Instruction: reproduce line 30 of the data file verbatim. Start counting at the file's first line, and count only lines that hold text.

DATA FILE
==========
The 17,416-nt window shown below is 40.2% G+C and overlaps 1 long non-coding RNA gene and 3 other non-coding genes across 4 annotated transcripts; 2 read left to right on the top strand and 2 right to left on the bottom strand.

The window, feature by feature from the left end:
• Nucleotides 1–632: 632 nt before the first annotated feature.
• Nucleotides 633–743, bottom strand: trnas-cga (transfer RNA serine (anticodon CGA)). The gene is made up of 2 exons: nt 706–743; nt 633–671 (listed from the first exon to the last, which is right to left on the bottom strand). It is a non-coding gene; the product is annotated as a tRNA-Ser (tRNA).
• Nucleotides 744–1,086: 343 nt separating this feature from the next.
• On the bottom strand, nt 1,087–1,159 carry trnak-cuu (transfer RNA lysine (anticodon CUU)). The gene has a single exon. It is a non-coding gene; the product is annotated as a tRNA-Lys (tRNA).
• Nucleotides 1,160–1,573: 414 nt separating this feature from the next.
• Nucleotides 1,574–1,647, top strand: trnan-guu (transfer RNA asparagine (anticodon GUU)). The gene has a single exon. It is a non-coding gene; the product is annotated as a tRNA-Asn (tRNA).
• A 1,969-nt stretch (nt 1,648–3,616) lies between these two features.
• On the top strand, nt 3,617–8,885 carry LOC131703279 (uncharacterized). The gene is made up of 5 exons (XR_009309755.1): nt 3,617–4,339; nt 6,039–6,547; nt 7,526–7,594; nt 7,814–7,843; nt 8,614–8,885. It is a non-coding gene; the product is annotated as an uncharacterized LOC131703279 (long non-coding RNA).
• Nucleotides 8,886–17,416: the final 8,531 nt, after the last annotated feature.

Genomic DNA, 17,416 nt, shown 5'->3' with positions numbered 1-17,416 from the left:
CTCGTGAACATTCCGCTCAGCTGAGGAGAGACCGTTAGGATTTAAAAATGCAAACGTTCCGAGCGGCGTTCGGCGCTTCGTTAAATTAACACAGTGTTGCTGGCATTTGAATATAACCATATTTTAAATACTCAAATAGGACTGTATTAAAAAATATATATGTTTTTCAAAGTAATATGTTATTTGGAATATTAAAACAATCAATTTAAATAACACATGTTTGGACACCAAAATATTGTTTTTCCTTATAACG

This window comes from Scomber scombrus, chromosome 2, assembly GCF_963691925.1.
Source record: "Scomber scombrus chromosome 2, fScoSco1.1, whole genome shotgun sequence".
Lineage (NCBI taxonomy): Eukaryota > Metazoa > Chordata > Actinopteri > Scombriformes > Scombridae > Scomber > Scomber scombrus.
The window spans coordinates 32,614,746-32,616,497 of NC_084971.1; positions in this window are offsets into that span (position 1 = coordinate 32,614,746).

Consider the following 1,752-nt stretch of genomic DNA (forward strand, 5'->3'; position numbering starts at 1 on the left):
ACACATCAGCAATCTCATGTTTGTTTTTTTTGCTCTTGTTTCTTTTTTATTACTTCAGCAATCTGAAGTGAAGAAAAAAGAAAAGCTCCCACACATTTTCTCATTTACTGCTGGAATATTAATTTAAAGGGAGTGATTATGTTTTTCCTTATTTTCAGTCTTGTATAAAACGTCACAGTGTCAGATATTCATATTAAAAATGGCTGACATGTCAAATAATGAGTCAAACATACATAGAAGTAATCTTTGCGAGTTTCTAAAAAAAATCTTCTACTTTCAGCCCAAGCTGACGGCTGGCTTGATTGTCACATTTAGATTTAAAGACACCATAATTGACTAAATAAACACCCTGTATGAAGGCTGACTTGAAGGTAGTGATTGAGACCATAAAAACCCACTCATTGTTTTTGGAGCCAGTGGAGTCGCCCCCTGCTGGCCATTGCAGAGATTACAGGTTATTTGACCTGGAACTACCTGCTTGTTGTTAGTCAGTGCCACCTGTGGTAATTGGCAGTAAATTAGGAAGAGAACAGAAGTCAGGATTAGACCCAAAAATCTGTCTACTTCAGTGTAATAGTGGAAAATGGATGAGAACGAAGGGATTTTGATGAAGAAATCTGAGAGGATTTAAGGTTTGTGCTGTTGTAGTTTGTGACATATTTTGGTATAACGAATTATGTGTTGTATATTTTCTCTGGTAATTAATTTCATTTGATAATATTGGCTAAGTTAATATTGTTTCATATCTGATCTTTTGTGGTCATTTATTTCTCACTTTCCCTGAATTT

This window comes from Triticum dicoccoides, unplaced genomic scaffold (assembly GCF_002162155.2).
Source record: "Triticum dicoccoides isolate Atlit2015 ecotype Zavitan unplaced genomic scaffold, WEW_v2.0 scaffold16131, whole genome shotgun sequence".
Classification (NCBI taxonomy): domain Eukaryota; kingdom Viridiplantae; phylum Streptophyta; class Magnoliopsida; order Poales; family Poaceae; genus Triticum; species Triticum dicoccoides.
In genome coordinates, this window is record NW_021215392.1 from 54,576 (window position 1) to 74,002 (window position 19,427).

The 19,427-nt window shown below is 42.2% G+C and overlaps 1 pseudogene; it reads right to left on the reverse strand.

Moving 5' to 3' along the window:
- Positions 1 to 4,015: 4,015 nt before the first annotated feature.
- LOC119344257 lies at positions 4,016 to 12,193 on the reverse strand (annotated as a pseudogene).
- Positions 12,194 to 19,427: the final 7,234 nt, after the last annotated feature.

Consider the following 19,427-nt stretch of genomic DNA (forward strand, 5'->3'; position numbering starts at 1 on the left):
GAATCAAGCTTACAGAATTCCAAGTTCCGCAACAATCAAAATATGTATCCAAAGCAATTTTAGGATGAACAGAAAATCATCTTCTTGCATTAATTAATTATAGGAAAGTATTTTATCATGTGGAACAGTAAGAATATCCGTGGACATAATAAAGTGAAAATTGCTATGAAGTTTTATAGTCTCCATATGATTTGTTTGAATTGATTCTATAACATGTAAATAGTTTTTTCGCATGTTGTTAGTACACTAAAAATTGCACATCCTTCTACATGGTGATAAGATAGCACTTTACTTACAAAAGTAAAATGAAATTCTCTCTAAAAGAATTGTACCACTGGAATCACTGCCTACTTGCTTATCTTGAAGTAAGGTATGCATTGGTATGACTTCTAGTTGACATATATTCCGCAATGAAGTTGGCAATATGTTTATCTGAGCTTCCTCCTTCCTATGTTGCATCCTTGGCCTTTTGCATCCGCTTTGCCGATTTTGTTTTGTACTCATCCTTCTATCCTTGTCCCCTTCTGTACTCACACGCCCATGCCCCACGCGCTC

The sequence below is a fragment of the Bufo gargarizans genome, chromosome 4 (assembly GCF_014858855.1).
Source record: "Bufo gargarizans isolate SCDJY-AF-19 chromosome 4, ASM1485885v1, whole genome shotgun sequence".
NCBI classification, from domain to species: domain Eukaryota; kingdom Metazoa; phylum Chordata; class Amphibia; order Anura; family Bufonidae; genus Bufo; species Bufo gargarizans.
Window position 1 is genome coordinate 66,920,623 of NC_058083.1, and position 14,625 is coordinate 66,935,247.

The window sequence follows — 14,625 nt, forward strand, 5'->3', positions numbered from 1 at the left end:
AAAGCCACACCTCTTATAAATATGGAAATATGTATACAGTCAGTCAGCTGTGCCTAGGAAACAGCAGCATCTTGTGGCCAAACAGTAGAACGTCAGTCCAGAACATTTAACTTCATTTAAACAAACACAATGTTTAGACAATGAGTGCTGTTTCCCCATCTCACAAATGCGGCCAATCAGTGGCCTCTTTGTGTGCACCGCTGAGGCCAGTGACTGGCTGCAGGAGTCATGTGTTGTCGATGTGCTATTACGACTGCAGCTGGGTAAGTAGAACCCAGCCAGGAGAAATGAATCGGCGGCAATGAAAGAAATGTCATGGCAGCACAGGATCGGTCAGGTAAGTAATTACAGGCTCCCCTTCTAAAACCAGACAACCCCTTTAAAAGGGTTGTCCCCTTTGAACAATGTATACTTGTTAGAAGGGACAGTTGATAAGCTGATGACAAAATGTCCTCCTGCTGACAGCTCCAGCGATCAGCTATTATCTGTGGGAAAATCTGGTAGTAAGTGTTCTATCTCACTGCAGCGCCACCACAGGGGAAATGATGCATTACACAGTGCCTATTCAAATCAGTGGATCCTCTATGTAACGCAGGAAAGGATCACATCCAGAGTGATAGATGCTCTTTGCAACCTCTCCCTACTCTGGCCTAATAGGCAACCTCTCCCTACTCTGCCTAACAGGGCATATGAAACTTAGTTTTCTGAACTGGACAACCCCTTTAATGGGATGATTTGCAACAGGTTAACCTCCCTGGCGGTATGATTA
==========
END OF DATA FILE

GAATCAAGCTTACAGAATTCCAAGTTCCGCAACAATCAAAATATGTATCCAAAGCAATTTTAGGATGAACAGAAAATCATCTTCTTGCATTAATTAATTATAGGAAAGTATTTTATCATGTGGAACAGTAAGAATATCCGTGGACATAATAAAGTGAAAATTGCTATGAAGTTTTATAGTCTCCATATGATTTGTTTGAATTGATTCTATAACATGTAAATAGTTTTTTCGCATGTTGTTAGTACACTAAAAATTGCACATCCTTCTACATGGTGATAAGATAGCACTTTACTTACAAAAGTAAAATGAAATTCTCTCTAAAAGAATTGTACCACTGGAATCACTGCCTACTTGCTTATCTTGAAGTAAGGTATGCATTGGTATGACTTCTAGTTGACATATATTCCGCAATGAAGTTGGCAATATGTTTATCTGAGCTTCCTCCTTCCTATGTTGCATCCTTGGCCTTTTGCATCCGCTTTGCCGATTTTGTTTTGTACTCATCCTTCTATCCTTGTCCCCTTCTGTACTCACACGCCCATGCCCCACGCGCTC